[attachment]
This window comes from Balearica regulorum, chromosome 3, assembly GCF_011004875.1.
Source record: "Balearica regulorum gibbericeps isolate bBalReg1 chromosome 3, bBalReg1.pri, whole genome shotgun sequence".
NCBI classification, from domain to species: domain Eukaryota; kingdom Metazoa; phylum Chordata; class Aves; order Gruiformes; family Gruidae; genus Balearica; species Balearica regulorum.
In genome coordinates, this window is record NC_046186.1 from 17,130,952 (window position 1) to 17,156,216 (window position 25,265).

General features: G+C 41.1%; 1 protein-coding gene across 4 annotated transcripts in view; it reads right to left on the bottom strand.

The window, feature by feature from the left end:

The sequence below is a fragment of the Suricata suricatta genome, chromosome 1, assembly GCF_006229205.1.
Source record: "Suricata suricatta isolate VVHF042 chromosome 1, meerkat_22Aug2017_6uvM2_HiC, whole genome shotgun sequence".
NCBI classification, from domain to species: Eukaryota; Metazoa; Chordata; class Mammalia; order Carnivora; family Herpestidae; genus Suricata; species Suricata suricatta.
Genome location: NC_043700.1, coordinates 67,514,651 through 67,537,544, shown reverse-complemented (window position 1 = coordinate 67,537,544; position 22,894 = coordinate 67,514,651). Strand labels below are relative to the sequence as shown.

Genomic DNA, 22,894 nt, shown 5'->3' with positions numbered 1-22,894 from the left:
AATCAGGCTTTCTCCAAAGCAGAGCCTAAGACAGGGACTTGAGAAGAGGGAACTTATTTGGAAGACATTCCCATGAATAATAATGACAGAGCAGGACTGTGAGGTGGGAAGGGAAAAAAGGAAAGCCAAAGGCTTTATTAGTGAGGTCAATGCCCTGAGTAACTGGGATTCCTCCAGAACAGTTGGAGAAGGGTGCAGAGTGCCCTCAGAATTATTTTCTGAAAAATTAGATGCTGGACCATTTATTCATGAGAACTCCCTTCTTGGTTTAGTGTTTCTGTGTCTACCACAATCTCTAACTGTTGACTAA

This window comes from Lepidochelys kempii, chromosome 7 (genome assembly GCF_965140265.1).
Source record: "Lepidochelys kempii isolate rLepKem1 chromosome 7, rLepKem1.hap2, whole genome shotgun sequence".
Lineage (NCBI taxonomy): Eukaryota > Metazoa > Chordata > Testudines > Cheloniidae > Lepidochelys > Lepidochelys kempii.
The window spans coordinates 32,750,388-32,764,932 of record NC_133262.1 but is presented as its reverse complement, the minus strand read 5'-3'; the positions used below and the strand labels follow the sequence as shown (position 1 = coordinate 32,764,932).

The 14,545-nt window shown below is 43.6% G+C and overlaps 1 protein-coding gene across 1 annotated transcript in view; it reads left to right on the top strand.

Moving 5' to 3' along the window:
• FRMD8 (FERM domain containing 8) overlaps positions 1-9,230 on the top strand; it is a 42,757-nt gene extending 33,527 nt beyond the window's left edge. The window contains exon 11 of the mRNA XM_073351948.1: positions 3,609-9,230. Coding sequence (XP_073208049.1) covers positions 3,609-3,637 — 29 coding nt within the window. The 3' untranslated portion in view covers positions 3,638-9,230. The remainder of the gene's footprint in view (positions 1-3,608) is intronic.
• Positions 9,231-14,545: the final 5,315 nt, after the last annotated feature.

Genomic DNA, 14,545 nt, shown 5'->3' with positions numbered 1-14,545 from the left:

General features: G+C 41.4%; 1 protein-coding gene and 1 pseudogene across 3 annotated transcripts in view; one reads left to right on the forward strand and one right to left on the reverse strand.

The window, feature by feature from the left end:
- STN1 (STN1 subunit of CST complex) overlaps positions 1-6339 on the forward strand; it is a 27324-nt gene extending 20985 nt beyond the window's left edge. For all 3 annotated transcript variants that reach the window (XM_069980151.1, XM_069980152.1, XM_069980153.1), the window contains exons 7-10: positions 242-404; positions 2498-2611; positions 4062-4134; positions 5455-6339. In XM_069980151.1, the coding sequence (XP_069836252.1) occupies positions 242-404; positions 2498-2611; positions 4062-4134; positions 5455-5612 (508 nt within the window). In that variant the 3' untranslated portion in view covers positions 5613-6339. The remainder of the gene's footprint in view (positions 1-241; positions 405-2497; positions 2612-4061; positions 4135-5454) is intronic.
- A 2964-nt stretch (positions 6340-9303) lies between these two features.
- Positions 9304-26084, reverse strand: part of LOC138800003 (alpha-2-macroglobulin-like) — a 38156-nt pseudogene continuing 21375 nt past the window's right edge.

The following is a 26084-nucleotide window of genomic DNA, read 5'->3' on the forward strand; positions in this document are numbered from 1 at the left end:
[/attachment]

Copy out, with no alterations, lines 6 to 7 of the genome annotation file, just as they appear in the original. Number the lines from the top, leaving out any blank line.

The window, feature by feature from the left end:

The sequence below is a fragment of the Suricata suricatta genome, chromosome 1, assembly GCF_006229205.1.